My favourite part of the film Dr. Zhivago is where the Russian doctor, played by Omar Sharif, sits down at a table in front of windows looking out over a moonlit field of snow and forest. Excited by the feeling it gives him, and that he is ready to write the poetry he loves to create, the doctor sets out clean white sheets of paper and a pen, once more looks out over the gleaming snow and dark trees, and, inspired, picks up the pen and begins to write.
I know this feeling so well. I have known it all my life, ever since I was a child. Obviously the script writers knew it too and - if they lifted the scene directly from the book - the writer Boris Pasternak knew it as well.
Last night I watched a waning moon, that is still more full than not, rise in the east over snow and forest from our breakfast nook windows. There shouldn't be this much snow down this time in November. I resented it when I returned from England on Saturday night. But now I am writing the last 20 or 30 pages of my novel, the sequel to ZO. This denouement takes place in late December in white snow and sharp cold amidst dark trees, just like the land I survey from the windows of my house, and having it all around me, gleaming under the light that rules the night, makes me feel like Zhivago, putting my white pages in order, and taking my favourite pen in hand, and - inspired and blessed - beginning to write the end of the longest story and novel I have ever written.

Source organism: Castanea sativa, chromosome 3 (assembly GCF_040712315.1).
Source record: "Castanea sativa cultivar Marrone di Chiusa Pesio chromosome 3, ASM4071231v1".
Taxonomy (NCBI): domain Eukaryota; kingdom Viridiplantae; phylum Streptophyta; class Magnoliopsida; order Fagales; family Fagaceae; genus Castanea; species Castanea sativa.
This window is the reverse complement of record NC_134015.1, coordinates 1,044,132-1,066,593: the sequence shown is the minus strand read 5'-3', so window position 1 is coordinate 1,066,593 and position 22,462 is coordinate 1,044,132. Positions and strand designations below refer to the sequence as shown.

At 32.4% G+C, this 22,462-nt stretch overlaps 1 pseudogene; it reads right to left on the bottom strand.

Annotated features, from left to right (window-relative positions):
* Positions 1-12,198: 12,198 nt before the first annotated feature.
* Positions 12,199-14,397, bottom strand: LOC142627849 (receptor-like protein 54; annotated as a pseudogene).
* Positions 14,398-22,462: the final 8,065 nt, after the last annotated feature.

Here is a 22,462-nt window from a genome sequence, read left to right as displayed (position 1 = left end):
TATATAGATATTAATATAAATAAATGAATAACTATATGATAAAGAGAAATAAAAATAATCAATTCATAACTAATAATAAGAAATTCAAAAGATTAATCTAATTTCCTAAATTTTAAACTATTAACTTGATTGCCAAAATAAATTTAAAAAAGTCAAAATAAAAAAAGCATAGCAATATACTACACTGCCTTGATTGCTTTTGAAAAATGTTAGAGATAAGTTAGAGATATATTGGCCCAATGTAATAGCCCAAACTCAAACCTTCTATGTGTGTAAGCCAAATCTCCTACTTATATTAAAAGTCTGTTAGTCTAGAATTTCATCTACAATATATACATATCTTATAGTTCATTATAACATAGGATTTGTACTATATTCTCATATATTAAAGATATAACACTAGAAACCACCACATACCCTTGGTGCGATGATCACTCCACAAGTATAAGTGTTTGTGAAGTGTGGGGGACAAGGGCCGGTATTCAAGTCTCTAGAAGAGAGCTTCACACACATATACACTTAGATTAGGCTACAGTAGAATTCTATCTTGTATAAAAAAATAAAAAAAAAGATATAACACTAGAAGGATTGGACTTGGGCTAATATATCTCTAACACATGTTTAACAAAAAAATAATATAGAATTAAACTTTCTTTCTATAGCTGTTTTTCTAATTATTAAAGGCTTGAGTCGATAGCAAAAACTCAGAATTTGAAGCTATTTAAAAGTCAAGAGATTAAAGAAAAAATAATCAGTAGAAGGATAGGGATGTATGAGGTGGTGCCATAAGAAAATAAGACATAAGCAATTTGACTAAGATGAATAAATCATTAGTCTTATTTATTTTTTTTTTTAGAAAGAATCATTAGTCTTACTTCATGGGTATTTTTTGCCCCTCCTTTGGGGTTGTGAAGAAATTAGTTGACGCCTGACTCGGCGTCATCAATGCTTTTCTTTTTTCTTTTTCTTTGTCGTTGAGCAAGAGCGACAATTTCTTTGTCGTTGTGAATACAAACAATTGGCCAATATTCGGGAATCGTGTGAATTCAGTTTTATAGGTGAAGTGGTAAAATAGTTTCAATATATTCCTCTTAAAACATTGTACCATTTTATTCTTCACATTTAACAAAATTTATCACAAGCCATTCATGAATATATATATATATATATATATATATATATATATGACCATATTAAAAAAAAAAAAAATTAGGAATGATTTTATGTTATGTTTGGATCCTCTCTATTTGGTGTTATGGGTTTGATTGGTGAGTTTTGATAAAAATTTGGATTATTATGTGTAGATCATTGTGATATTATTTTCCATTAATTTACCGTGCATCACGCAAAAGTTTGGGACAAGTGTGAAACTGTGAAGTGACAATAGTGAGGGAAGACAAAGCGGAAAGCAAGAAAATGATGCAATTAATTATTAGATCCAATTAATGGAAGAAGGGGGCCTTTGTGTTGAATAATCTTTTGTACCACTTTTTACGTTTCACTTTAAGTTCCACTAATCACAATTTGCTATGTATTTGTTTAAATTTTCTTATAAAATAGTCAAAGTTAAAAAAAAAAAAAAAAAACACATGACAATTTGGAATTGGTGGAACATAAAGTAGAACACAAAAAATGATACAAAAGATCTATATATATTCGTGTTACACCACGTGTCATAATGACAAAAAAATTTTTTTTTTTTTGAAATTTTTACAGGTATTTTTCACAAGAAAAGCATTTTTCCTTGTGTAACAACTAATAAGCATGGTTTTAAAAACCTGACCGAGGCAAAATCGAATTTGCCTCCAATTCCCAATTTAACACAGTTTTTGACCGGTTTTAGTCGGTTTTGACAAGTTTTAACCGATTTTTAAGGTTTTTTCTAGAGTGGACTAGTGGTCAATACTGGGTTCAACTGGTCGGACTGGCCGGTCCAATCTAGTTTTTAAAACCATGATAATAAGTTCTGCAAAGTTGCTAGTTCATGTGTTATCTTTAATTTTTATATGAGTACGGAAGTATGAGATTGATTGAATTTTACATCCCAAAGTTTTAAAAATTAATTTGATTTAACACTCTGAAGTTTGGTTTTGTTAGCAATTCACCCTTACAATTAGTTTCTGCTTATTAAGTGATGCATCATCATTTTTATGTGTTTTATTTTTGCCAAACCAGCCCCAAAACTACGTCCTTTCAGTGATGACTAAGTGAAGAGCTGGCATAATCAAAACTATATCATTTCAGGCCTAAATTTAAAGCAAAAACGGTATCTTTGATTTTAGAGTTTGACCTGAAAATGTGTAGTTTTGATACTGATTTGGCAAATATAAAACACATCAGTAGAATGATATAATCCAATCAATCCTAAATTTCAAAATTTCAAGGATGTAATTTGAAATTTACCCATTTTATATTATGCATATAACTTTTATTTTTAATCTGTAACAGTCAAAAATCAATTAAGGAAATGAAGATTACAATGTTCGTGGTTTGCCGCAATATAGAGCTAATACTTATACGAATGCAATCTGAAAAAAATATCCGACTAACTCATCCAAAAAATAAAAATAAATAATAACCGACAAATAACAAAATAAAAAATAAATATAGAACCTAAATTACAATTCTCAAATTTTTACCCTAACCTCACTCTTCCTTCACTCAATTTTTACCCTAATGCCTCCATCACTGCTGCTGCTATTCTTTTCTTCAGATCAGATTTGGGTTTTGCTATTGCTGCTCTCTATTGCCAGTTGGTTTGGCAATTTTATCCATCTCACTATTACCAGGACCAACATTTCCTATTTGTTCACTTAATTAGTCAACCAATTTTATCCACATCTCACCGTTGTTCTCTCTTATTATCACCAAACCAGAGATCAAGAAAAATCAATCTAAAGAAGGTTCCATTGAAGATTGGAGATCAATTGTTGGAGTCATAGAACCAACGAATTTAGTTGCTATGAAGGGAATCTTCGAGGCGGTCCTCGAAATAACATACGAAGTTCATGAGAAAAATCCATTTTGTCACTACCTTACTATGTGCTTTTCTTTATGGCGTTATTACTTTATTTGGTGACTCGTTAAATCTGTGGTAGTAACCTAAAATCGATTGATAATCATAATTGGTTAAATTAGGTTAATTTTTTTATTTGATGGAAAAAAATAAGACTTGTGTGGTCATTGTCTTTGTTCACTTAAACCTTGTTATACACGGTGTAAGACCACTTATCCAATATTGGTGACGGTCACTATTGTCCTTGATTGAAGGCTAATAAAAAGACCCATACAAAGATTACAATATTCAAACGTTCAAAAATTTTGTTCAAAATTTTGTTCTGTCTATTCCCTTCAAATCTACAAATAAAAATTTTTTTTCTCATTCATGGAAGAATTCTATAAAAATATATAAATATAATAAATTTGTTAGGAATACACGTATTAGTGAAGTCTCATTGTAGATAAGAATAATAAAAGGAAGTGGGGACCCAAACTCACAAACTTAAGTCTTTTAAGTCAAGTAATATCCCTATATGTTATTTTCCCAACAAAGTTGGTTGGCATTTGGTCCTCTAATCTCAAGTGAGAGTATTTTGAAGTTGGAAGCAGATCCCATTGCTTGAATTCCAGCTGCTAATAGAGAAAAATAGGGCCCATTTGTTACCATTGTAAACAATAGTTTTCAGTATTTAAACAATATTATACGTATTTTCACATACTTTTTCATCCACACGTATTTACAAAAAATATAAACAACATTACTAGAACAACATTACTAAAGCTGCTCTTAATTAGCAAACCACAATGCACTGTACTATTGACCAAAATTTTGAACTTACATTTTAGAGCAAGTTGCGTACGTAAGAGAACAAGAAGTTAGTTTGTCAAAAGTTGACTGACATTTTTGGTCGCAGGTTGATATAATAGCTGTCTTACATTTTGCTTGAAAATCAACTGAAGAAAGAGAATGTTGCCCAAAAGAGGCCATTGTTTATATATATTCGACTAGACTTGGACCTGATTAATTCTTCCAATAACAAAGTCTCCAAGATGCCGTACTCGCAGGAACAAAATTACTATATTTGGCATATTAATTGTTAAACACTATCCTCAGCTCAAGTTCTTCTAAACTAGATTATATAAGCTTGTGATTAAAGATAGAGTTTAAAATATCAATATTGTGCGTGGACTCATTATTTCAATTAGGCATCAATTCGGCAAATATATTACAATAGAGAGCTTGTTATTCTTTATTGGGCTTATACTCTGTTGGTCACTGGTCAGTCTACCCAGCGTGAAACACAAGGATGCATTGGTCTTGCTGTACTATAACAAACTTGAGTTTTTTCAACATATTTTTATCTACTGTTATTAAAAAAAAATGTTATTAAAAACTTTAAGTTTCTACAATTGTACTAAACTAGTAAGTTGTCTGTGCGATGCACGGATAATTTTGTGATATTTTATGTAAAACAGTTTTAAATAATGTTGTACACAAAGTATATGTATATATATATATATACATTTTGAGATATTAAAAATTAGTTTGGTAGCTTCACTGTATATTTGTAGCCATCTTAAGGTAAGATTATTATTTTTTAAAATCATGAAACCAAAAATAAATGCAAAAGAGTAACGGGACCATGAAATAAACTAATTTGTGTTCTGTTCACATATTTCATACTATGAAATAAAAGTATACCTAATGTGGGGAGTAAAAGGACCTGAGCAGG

The wilderness has always transformed me from death to life and though I have many struggles within and without right now the moon over the snow gives me hope. I stood ringed by pines and bare branched cottonwoods a few nights ago with my two Alaskan Malamutes when the moon was even more round and clear and all the snow on the branches and our feet seemed lit from within. All the white blazed. Moreover, we could not see any houses or cars so it was just as if we had been transported deep into a northern forest. Indeed, 150 years ago, all there would have been around us was vast herds of bison and Blackfoot winter tepees and the tall trees. I stood in awe of the sensation all this gave me and the dogs and I watched the moon make mystery.
Writing a novel is kind of a long slow dance by moonlight anyway, a waltz with different partners - the characters of the story - that goes on all night on the terrace under the moon, carries on in sunlight and shadows, then continues in the moonlight once again. It is a beautiful experience. I have been writing this novel most of 2010 and have spent thousands of hours gliding over the polished dance floor. I have other books I wish to write immediately after I've finished this dance, but I must not hurry this waltz to a premature conclusion. The band is playing, the music is not yet done, there are more sure-footed steps that need to be taken. The moon is just right, and the long stretches of snow, and by the time this moon is gone and there is darkness while a new one is born, the novel will have been completed. There is no rush, there is plenty of time, and my various dancing partners all have their own beauty and grace. When you end something substantial, you must end it as well and completely and with as much joy as you began the work of art to begin with.
So I thank God for the Zhivago moon and the shining snow that lies beneath its unearthly light. And I thank God for the paper and ink. And I thank him that he made me a writer and a son.